power = 1.00, across the levels of impairment. The drug by
were lower than baseline behavior (indicating better behavior),
impairment interaction was also significant, F(9, 137) = 1.96,
none of the blind conditions (including placebo) were different
Hale et al.
Figure 2. Medication response based on level of frontal-subcortical circuit dysfunction
Note: Lower ranks = better performance and behavior. B = baseline; P = placebo; L = low dose methylphenidate; H = high dose methylphenidate.
from each other. This suggests a placebo effect for behavior
For the low impairment group cognitive ranks, the repeated
ranks, but no significant MPH treatment effect. As a group,
measures MANOVA was significant for drug, F(3, 17) = 7.55,
these physician and psychologist behaviorally diagnosed
p = .002, η2= .57, power = .95, indicating a difference among
children with ADHD did not show EWM/SR impairment
cognitive/neuropsychological functioning across drug condi-
and did not appear to benefit from MPH treatment as a result.
tions. Orthogonal polynomial tests of within-subjects contrasts
Journal of Learning Disabilities 44(2)
revealed a linear effect for drug, F(1, 19) = 24.02, p < .001,
p < .001, η2= .96, effects found for dosage, and cubic,
η2= .55. Bonferroni contrasts revealed cognitive ranks were
F(1, 9) = 5.99, p = .03, η2= .40, effects found as well. As was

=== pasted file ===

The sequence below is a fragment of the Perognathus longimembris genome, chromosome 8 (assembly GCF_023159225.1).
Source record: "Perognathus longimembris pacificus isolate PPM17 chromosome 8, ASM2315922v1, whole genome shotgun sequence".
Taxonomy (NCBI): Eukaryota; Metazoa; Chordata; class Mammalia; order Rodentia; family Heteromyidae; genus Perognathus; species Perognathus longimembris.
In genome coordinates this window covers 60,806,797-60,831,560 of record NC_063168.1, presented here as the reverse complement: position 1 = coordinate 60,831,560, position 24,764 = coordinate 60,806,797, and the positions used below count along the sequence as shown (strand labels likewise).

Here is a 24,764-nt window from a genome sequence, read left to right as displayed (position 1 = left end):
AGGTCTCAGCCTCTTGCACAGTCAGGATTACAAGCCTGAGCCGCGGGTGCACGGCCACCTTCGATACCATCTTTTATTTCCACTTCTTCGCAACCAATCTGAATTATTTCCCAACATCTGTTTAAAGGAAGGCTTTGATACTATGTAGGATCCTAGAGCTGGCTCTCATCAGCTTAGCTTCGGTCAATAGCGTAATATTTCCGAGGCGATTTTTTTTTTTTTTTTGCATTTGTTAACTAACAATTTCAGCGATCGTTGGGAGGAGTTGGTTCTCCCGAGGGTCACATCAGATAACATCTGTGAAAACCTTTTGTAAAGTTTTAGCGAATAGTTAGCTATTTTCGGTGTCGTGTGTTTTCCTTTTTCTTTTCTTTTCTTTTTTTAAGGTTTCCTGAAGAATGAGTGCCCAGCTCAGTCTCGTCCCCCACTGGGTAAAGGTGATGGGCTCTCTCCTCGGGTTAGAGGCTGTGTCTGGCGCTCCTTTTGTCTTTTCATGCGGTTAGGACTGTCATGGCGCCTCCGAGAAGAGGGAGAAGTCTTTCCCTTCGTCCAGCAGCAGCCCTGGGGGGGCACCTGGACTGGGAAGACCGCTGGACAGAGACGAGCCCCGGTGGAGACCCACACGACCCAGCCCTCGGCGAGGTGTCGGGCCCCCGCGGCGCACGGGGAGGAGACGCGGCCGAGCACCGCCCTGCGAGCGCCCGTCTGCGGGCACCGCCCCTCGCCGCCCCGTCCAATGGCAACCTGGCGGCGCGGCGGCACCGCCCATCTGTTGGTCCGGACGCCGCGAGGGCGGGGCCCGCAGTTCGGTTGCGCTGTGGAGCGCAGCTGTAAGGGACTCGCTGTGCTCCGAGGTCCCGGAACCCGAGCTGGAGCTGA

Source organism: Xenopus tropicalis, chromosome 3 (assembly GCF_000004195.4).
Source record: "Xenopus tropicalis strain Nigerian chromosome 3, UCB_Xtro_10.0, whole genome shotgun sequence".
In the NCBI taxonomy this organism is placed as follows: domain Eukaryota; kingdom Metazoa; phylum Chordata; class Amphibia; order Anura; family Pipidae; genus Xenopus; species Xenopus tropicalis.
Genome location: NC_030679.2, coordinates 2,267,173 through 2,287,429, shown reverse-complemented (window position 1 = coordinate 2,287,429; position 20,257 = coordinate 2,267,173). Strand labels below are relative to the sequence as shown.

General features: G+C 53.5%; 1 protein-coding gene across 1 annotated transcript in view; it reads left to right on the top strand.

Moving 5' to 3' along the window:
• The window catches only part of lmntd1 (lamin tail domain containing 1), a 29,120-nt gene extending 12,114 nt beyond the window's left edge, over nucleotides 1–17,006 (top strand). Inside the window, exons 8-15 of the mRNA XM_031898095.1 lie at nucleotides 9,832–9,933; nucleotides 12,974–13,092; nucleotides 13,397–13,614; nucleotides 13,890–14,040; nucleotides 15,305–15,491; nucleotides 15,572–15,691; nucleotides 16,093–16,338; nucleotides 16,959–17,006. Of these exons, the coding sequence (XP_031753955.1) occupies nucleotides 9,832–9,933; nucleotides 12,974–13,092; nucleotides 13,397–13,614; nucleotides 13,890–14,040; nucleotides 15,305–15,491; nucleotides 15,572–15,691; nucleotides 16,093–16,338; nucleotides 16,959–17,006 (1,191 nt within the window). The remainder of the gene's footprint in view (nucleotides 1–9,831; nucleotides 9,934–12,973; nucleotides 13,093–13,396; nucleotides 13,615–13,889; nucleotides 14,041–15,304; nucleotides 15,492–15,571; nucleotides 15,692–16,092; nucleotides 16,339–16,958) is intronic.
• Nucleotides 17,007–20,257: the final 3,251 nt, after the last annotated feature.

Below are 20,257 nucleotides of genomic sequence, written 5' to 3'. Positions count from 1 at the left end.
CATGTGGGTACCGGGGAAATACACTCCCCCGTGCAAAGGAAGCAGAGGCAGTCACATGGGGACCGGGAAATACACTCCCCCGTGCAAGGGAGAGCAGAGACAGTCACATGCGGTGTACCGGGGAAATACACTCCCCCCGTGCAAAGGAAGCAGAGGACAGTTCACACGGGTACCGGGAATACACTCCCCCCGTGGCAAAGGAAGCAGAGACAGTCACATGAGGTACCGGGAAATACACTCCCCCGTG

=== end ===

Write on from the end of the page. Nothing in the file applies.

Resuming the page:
lower (i.e., better performance) during the active drug condi-
the case with cognitive response, Bonferroni contrasts
tions as compared to baseline, but the high dose condition
revealed that the baseline and placebo conditions were dif-
was also better than the placebo condition, indicating those
ferent from the active drug conditions, but these were not
with low impairment did respond to the higher MPH dose.
different from each other.
For behavioral ranks, the MANOVA was significant for drug, F(3, 17) = 19.34, p < .001, η2= .77, power = 1.00. Orthogonal
Analysis of Single Subject MPH Dose-
polynomial contrasts revealed a linear effect for drug, F(1, 19) = 55.04, p < .001, η2= .74, with quadratic effects approach-
ing significance, F(1, 19) = 3.95, p = .06. Bonferroni com-
With findings demonstrating differential treatment effects
parisons revealed that all blinded conditions were lower (better
based on level of EWM/SR impairment, an examination of
behavior) than baseline, and the high dose condition was lower
individual case dose-response relationships based on NPStat
than the placebo condition, suggesting that for this group,
nonparametric randomization test results was undertaken.
MPH improved cognition and behavior at the high dose only.
These single subject results were provided to parents and
However, placebo effects were also noted for this group.
referring physicians in each child's medication trial report.
For the moderate impairment group cognitive ranks, the
Although NPStat statistical response does not necessarily
repeated measures MANOVA was again significant for drug,
reflect clinical response, which was determined by referring
F(3, 12) = 16.70, p < .001, η2= .807, power = 1.00, indicating
physicians, results suggest that most of those with N/A or low
a difference among cognitive/neuropsychological functioning
executive impairment tended to be in the ADHD-IT group,
across drug conditions. Orthogonal polynomial contrasts
and often did not show a significant MPH response. However,
revealed linear, F(1, 14) = 33.67, p < .001, η2= .70, quadratic,
those with moderate or significant impairment tended to fall
F(1, 14) = 4.72, p = .048, η2= .25, and cubic, F(1, 14) = 11.57,
into the ADHD-CT group. These individuals were more likely